Collaboration Kills Silos
When I hear the word “silo”, I often think of the word “change”. “Change” is a strong word that’s often used incorrectly, when what we’re really trying to do is “shift”. “Breaking down silos” is also a strong phrase that implies a great effort is involved. However, in my experience, it’s simply a matter of shifting our thinking away from silos and toward applying some simple adjustments that can deliver significant benefits. If we do this correctly, silos will disappear!
I believe we must give less value to the word “silo” and more value to the word “collaboration”. However, it’s critical to analyze and understand the symptoms and root causes of silos so we can avoid them. Too often, companies apply initiatives to eliminate silos by implementing unnecessary reviews, processes, structural changes, and/or complexity, not considering each department/function has a job that is vital to success. Equally vital to the success of a business are handoffs that are transparent and seamless.
Business and Sports
Imagine you’re at a hockey game, and each time the visiting team makes it past the home team’s offense, the offensive players simply stand there and do nothing. Or, imagine the defensive players on the home team get possession of the puck, pass it to the offense, and then stop playing as if their job is completed. That may seem unrealistic in a sporting event, but it happens in business very often.
Winners and Losers
Silos manifest themselves in many forms and are caused by many things. If you take a high-level view of your company and your current goals, you may be surprised to learn your goals, metrics, and actions are actually creating silos.
- Who wins if the sales team generates new clients and the design team develops a solid product, but the manufacturing team is unable to build it because the cost is too high?
- Who wins if customer concerns are never sent to the service team to help them improve, or to the design team to help them make a better product?
Who wins and who loses? The customer loses, the employees lose, and ultimately, the business loses. It’s not uncommon to see one team celebrating meeting their business goals, while the business itself is failing to meet its overall goals.
When examining this problem, ask yourself: “Is it the silo?” “Is it the handoff?” “Is it something else?”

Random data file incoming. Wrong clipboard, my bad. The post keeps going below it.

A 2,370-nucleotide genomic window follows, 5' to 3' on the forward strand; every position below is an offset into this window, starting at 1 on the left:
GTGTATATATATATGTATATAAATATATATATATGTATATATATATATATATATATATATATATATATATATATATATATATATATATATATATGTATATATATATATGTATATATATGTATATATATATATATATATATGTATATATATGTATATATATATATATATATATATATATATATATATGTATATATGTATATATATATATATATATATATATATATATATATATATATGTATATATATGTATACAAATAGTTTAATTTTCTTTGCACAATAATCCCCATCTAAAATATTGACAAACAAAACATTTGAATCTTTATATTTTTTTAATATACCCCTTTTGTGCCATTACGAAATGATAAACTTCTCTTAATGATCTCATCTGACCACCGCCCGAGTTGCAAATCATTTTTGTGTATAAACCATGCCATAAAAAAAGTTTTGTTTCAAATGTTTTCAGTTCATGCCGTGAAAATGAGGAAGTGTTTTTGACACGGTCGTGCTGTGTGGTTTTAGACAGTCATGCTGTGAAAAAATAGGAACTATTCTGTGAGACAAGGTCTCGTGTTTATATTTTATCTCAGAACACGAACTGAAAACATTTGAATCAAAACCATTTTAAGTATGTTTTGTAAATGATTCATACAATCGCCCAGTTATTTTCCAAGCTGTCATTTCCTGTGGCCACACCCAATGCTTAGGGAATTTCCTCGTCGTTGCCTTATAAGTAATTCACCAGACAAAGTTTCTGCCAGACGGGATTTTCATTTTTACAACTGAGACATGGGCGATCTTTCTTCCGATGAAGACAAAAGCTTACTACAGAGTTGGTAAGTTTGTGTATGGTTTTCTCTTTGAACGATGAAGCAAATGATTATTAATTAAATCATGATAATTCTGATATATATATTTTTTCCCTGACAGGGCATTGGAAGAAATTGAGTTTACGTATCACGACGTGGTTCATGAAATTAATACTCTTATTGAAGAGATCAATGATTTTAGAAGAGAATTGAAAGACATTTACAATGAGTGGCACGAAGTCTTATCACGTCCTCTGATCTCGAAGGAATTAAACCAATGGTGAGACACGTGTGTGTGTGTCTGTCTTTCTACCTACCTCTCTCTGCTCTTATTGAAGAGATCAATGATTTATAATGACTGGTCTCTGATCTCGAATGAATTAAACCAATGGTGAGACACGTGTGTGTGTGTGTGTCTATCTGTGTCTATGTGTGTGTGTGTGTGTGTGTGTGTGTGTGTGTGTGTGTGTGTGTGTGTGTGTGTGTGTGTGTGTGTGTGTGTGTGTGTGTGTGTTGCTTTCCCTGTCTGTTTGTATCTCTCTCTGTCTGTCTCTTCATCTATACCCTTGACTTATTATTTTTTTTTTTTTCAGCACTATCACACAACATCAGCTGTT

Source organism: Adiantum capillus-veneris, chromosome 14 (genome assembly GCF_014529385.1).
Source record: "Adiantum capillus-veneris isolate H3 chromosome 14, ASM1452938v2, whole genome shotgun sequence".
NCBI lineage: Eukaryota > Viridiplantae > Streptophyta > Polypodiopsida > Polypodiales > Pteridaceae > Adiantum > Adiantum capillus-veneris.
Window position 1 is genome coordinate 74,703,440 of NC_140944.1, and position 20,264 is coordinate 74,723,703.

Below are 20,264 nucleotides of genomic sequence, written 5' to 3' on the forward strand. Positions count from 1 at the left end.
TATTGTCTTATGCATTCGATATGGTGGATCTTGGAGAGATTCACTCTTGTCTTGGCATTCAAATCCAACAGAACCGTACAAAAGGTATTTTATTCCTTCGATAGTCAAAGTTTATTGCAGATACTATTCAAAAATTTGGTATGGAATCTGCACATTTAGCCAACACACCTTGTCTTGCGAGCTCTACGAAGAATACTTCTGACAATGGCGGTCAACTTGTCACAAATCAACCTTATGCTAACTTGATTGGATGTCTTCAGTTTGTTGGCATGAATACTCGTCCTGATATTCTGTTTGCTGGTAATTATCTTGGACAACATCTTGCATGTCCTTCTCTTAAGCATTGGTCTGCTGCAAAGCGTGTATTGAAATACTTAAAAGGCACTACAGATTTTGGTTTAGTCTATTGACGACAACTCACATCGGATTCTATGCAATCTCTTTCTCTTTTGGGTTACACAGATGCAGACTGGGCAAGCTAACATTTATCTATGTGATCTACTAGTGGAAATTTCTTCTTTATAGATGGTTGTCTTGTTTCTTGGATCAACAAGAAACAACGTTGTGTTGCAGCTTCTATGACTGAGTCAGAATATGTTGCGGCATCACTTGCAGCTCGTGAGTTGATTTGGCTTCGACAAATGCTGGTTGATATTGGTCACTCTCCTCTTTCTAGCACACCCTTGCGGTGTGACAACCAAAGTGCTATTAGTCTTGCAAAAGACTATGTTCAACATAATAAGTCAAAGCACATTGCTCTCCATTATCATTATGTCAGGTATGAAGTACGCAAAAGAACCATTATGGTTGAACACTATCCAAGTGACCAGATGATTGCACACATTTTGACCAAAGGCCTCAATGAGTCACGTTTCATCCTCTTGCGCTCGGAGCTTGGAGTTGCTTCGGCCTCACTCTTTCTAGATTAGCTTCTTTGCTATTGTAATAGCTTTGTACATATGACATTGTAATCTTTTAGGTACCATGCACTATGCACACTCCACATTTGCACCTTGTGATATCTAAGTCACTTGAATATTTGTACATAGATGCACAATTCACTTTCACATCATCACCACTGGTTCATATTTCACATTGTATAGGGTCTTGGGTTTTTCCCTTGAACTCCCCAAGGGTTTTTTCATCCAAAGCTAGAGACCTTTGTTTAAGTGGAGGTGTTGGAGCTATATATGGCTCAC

Simple collaboration can dramatically improve these issues. Below is a process I developed to address silos. The phases are: Learning, Sharing, Solving, and Sustaining.
As is often the case, one business group has no idea what the other business group is doing. This lack of awareness causes one group to make assumptions about the other group. Often these assumptions are negative, which facilitates silos. To address this, the Learning phase creates cross-functional sessions in which each group gives a brief presentation on what it is they actually do. Included in this presentation is the sharing of problems they face and concerns they have.
During this phase, it’s also important to engage with the customer, if possible. Often groups are not aware of what is really important to the customer, and why. In addition, handoff issues tend to impact the customer greatly, so it’s very important that this knowledge is conveyed. Bringing groups together to better understand the needs of the customer facilitates productive discussions and collaboration.
The Learning phase is also a good time to map the handoff process for each group. Mapping the handoff process sets the stage for effective problem solving and improvement. Value Stream Mapping is a great tool for this purpose.
Typically, group data, such as customer concerns, quality issues, operations issues, etc., is shared within a group only, and not among groups. Sharing allows cross-functional teams to share their data with each other in a timely fashion.
It’s amazing what arises out of these sessions. This is where collaboration really takes off and ideas begin to flow that benefit everyone involved. In addition, this is a great time to assess what the business does really well during handoffs between groups. A simple, yet effective tool for this purpose is the Strengths, Weaknesses, Opportunities, and Threats (SWOT) analysis.
It’s critical to develop a process for prioritizing issues raised during these sessions. No doubt, there will be several issues that arise. However, it’s not practical to tackle them all at once, and often it’s not possible. Instead, develop a risk/impact process to prioritize the key issues. There are several Risk and Input/Output matrixes that can be used for this purpose.
Although it’s important that cross-functional teams are assigned to address problems, it’s also important to ensure a consistent problem-solving approach is implemented and teams have cross-functional representation. It’s also a good idea to develop an emergency-action cross-functional team that’s called upon when issues arise between groups. This helps set the stage for problem solving.
In this phase, we reward cross-functional support. Ask yourself: “Have you ever rewarded someone because the handoff from one group to another group was handled effectively?”
Setting shared goals is vital to sustaining success, but it goes beyond that. Developing and monitoring handoff metrics between groups is also critical for success.
The next time you find yourself thinking about eliminating silos, remember the power of collaboration. I hope the steps outlined above will help you kill silos with the best weapon: collaboration.